October 5, 2018 / Modified oct 5, 2018 3:31 p.m.

Dairymen: Mexico's Answer to Steel Tariffs is Devastating Arizona Dairy Farms

Mexico has placed a 25 percent tariff on U.S. dairy products, after the U.S. did the same to Mexican steel.

Cows feeding hero Cattle feed at Coronado Farms outside Willcox, Arizona. The farm is owned by the Minnesota-based agribusiness Riverview. (PHOTO: AZPM)

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The trade agreement to replace NAFTA is regarded by the Arizona's dairy industry as potentially disastrous. Mesa Dairy farmer Jim Boyle says Mexico is now taxing all U.S. agriculture products, including dairy, at 25 percent in retaliation to President Trump's 25 percent tariff on Mexican steel entering the U.S.

According to the United Dairymen of Arizona, the dairy industry is the second-leading agriculture commodity in the state, bringing in nearly $800 million to Arizona last year.

Boyle farms The fourth-generation Boyle family dairy farm in Mesa milks 1,800 cows twice a day. (PHOTO: Boyle Family Farm)

Boyle says just about every family in Arizona eats or drinks a dairy product every day. And almost all of it comes from in state. But Arizona dairy farmers produce even more than that.

"I'd say around 50 percent of the dairy produced by Arizona dairymen is consumed right here in Arizona. But then around 50 percent of it is shipped all over the world," says Boyle.

But it's not shipped to Canada. And that was something the White House asked the U.S. trade delegation to change. Without changes, the president said there would be no trade deal with Canada.

There was some success, but not major. Canada's dairy market opened only 3.6 percent of its market to U.S. producers.

Keith Murfield, CEO of United Dairymen of Arizona, says Arizona doesn't really care all that much about such a small portion of the Canadian market. It is Mexico, he says, that Arizona's dairy farmers need to make a profit.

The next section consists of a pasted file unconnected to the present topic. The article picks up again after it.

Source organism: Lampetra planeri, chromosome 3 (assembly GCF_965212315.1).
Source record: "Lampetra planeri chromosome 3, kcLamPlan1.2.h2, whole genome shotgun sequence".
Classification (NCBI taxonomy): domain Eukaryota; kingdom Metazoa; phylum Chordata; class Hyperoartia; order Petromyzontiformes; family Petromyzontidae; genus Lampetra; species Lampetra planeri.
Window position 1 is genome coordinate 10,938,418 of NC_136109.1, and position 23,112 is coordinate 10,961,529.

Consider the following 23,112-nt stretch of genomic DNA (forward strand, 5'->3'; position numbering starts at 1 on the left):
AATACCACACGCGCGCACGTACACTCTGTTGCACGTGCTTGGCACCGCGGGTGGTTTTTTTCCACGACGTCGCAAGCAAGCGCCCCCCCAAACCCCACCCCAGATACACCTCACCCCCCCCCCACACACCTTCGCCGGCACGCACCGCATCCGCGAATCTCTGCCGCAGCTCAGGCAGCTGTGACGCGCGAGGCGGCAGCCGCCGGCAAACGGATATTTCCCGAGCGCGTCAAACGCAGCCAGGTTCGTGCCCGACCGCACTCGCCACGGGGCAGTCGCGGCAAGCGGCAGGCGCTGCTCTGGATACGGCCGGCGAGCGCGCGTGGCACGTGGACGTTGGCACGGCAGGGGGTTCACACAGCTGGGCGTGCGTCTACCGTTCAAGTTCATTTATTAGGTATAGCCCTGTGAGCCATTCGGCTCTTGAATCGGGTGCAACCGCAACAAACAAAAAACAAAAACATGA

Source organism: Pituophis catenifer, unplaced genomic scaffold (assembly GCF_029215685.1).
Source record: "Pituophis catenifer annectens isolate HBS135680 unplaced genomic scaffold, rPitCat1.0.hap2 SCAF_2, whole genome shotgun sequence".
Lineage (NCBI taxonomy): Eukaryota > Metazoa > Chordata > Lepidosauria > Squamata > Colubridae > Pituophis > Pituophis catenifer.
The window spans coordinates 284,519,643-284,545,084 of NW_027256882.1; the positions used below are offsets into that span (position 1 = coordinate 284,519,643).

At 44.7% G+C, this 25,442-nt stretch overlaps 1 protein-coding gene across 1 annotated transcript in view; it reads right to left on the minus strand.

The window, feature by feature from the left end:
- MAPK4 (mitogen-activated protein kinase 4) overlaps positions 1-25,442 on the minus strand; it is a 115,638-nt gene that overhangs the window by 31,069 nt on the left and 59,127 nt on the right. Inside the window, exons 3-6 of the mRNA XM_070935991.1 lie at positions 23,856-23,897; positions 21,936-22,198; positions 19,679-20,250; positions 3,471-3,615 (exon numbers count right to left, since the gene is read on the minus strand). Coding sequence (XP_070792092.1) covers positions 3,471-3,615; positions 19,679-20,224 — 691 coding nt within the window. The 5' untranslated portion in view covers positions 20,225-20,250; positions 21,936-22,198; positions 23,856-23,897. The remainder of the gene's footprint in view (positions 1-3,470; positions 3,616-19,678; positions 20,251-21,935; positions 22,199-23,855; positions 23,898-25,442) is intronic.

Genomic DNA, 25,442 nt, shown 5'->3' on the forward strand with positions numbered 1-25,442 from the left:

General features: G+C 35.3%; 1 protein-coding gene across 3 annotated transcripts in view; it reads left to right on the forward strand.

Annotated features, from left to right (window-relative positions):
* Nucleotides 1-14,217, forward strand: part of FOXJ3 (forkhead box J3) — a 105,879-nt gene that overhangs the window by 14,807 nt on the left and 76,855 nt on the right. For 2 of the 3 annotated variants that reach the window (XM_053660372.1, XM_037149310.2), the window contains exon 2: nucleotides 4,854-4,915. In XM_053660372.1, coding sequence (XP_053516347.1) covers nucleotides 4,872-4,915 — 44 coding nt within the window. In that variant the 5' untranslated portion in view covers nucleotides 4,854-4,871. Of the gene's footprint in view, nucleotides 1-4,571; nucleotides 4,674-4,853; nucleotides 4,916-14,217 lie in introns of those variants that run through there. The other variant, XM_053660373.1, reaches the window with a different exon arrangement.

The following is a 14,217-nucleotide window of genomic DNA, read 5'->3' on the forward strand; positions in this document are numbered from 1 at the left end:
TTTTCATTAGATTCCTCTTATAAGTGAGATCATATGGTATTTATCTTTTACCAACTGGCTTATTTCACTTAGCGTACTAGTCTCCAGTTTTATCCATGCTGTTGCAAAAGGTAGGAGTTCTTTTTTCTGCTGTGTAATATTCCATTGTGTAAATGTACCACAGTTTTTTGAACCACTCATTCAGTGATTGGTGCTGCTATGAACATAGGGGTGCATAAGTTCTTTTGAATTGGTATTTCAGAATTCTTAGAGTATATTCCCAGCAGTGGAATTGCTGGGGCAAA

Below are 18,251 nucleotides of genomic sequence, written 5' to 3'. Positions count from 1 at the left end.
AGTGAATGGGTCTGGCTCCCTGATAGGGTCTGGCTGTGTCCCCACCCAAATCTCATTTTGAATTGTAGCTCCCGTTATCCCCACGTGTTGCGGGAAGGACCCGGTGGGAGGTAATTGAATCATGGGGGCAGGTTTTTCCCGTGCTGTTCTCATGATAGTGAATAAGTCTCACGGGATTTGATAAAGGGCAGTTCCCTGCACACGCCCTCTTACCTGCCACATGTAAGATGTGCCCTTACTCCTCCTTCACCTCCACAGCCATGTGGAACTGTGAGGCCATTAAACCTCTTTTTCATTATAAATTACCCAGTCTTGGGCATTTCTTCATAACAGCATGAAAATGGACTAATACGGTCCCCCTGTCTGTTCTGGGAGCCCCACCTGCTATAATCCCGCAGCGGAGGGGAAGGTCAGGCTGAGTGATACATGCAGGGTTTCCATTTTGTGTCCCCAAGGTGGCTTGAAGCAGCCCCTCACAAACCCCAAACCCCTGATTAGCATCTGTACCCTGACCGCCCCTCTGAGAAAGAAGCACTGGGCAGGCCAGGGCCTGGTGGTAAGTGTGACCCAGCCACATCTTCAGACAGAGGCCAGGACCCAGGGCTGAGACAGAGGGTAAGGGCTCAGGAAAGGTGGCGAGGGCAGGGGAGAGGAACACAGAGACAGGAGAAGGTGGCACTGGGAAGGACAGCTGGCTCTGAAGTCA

Arizona ships dairy products to almost 50 countries. But around 40 percent of Arizona's dairy exports goes to Mexico. When the U.S. added new tariffs to steel from Mexico, Mexico retaliated with an equally stiff tariff on American dairy products. 

Dairymen dip At top, Jim Boyle continues the family Arizona dairy farming business started by this great-grandfather in the 1920s. Below, Keith Murfield, president of the United Dairymen of Arizona. (PHOTO: Courtesy of Boyle Family Farm and United Dairymen of Arizona)

Murfield says that the new tariffs on dairy exports are placing almost every dairy farm in this state underwater.

"Oh, absolutely. It is a direct hit. I would say since this tariff went on, it has probably cost an Arizona dairy producer — since June 1 — around $2,000 a day," said Murfield.

Arizona Dairy farmer Jim Boyle says a 25 percent tariff to ship to Mexico is a deal breaker.

"Twenty-five percent basically prices American products out of the market in Mexico. So we really struggle to export south of here. Our markets there really dried up over the Summer," said Boyle.

"I would say since this tariff went on, it has probably cost an Arizona dairy producer — since June 1 — around $2,000 a day" — Keith Murfield, United Dairymen of Arizona CEO

He says out of 50 Arizona dairy farmers, three have already gone out of business this year and three more will like close down the first of next year. He blames the losses on the new tariffs.

Boyle adds: "This administration is not going to lift the steel tariffs until sometime later. And because of that, Mexico is not going to lift their [agriculture] tariffs in return. So despite this deal that has been inked, there's no immediate effect or relief for us."

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